The legislation stalled in the 2017-2018 session, Schwarz said, after Ohio House Speaker Cliff Rosenberger resigned in the wake of revelations that the FBI was investigating his relationship with the payday loan industry. State government ground to a halt as Republicans fought over who would replace Rosenberger. (No charges have been filed, and Rosenberger has maintained that his actions as speaker were lawful and ethical.)

While Schwarz doesn’t talk about productions that are or may be coming to Northeast Ohio, much less the ones that got away, he told the House Government Accountability and Oversight Committee in March that the state has lost more than $1 billion in production it could have had if the incentives were higher.

As it is, a 2015 study by Cleveland State University’s Center for Economic Development found that every dollar the state gave in tax credits pumped $2.01 back into the state’s economy. In Northeast Ohio, between 2011 and 2015, according to the study, film production created $50.1 million in labor income and $81.2 million in purchased goods and services — hotel rooms, restaurants, cleaning services, lighting equipment, vintage appliance rental and many other services. The production companies and their workers also paid $11 million in federal taxes and $4.8 million in state and local taxes.

The production of “Draft Day,” a 2014 football drama, spent $18.2 million in Northeast Ohio, according to the Cleveland State study.

Eligible productions receive a tax credit equal to 30% of the amount spent in Ohio on cast and crew wages, as well as goods or services purchased and consumed in Ohio. The credit may be taken against personal income or the commercial activities tax.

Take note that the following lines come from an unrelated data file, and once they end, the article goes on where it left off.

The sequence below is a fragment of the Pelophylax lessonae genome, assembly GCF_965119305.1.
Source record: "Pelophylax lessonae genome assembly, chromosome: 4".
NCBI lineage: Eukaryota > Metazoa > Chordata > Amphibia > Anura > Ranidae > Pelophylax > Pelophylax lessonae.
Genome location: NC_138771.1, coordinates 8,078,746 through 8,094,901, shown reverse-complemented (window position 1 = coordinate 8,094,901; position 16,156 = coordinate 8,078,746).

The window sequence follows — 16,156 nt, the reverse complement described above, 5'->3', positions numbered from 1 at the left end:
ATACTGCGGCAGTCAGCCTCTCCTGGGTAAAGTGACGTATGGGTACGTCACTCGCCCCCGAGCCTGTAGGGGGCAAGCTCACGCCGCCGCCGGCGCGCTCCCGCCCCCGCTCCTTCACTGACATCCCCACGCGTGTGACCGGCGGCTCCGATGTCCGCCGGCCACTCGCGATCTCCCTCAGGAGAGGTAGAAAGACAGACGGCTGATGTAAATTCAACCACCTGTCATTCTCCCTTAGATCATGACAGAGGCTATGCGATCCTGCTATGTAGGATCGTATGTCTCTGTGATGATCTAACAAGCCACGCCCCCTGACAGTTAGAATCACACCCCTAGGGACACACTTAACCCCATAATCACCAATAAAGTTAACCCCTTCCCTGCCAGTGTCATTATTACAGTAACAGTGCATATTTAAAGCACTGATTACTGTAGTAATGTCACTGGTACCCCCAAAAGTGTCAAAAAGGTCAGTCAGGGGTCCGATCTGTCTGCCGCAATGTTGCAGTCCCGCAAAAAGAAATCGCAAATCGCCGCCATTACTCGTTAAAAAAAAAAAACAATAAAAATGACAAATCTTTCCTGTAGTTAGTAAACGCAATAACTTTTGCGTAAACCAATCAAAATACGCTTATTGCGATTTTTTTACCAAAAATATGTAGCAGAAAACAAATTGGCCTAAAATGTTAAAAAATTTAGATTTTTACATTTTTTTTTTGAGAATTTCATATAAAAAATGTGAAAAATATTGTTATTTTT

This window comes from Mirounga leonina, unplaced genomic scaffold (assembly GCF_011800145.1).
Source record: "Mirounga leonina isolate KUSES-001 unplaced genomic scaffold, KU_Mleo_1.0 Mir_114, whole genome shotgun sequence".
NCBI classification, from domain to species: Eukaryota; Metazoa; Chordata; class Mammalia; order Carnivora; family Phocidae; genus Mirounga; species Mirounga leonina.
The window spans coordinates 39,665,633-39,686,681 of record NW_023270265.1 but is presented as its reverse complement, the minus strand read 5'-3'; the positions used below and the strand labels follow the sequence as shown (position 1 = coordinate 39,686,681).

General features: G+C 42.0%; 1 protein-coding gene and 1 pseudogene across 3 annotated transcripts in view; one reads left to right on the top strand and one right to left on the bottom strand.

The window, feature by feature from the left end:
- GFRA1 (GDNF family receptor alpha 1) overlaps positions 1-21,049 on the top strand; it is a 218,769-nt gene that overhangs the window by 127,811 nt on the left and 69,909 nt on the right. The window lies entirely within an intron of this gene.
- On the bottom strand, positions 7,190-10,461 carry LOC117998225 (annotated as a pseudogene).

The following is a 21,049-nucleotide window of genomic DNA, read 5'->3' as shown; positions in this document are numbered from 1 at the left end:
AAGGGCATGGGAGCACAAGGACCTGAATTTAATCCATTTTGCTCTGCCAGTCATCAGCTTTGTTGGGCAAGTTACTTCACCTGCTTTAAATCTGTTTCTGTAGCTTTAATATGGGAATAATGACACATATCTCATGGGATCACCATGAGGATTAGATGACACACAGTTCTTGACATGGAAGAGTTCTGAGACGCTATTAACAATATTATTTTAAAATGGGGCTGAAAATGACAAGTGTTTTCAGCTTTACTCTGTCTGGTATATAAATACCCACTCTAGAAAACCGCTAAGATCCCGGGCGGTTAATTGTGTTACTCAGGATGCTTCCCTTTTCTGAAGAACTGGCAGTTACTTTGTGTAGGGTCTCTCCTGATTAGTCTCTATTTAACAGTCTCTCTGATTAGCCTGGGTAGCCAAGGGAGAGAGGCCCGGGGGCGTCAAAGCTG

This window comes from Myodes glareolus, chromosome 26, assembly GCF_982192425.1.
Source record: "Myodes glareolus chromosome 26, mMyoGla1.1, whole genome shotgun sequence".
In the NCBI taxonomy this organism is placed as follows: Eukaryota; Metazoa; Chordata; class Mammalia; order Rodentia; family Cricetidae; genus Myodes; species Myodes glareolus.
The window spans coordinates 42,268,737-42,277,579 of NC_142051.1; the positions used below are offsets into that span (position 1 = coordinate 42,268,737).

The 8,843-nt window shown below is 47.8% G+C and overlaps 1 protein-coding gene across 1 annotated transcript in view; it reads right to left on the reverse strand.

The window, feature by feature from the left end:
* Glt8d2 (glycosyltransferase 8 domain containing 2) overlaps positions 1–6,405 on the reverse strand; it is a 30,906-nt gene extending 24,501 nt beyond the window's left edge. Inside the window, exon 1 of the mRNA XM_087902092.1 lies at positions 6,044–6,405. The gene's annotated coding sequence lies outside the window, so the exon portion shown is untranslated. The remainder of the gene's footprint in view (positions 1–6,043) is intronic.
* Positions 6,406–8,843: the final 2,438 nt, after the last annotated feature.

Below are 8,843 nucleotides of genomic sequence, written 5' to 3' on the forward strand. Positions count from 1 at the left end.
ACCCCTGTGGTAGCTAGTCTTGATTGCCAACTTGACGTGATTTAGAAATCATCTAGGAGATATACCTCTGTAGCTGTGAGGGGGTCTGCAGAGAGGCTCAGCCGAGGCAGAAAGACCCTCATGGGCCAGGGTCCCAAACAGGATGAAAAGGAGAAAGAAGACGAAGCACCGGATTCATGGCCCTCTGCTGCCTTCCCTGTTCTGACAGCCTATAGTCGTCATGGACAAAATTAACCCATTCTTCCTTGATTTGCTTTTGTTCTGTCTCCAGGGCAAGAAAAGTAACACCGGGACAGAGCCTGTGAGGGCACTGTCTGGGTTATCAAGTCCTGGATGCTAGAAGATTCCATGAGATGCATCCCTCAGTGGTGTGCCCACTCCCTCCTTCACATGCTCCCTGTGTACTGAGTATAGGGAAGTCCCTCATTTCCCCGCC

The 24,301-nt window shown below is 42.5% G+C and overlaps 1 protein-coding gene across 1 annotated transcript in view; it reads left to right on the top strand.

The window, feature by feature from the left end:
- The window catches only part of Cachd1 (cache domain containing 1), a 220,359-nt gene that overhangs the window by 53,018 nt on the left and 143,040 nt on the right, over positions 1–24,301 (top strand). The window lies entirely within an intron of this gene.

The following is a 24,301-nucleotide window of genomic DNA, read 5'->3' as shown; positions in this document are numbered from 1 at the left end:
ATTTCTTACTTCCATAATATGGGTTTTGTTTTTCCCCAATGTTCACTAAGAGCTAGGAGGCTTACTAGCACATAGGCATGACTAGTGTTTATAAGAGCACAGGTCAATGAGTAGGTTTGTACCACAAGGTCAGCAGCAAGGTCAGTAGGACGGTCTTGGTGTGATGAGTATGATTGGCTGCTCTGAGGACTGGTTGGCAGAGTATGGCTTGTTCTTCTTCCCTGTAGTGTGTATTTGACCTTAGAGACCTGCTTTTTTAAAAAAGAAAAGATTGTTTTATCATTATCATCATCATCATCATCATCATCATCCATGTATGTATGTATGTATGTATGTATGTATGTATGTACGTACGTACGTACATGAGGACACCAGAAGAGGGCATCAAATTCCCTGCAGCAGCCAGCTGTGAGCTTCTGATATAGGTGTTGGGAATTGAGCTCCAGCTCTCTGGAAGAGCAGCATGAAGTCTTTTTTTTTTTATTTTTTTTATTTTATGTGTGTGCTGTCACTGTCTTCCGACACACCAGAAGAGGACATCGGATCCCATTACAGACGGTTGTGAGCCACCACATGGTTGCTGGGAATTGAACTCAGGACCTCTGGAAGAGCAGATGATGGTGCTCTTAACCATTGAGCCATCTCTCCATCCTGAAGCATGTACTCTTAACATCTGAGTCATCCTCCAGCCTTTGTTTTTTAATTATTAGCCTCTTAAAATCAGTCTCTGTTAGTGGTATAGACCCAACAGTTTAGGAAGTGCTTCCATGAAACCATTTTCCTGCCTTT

In 2018, 31 states, Washington D.C., Puerto Rico and the U.S. Virgin Islands offered film incentive programs, according to the National Conference of State Legislatures (NCSL). That’s down from 44 states in 2009.

States that eliminated the credits usually did so because of a lack of economic benefit to the state. West Virginia, which ended its tax credit in 2018, had an annual cap of $5 million but issued only $15 million over 10 years, according to the NCSL report. At the same time, however, Pennsylvania increased its annual incentive cap by $5 million to $65 million for fiscal 2018, though several legislators have proposed raising the cap to as much as $100 million or even eliminating the cap altogether.

Although Schwarz attributes the failure of HB 525 to turmoil in the Ohio House, the bill did have some opposition. Both the Buckeye Institute, a conservative think tank, and Policy Matters Ohio, a liberal advocacy group, question the value of the incentive.

Wendy Patton, senior project director at Policy Matters Ohio, a liberal advocacy group, told the House committee that a study by FilmLA, the Los Angeles film office, contended that state tax credits for motion picture production were a response to filmmakers fleeing Hollywood for Canada and cited a study suggesting federal legislation to put an end to the interstate incentive competition.

In May, Greg Lawson, a research fellow at the Buckeye Institute, included the motion picture tax credit in testimony about the proliferation of tax expenditures — ones he called “tax loopholes” — that make the state’s tax system “more complex, less transparent and less equitable.”

But to hear Schwarz talk about it, producers want to shoot in Ohio, but they have to follow the incentive dollars.

“There is more content being made than ever before,” he said, referring to the increase in production caused by streaming services such as Netflix, Amazon and Hulu. “There is so much opportunity, it’s going to go somewhere.”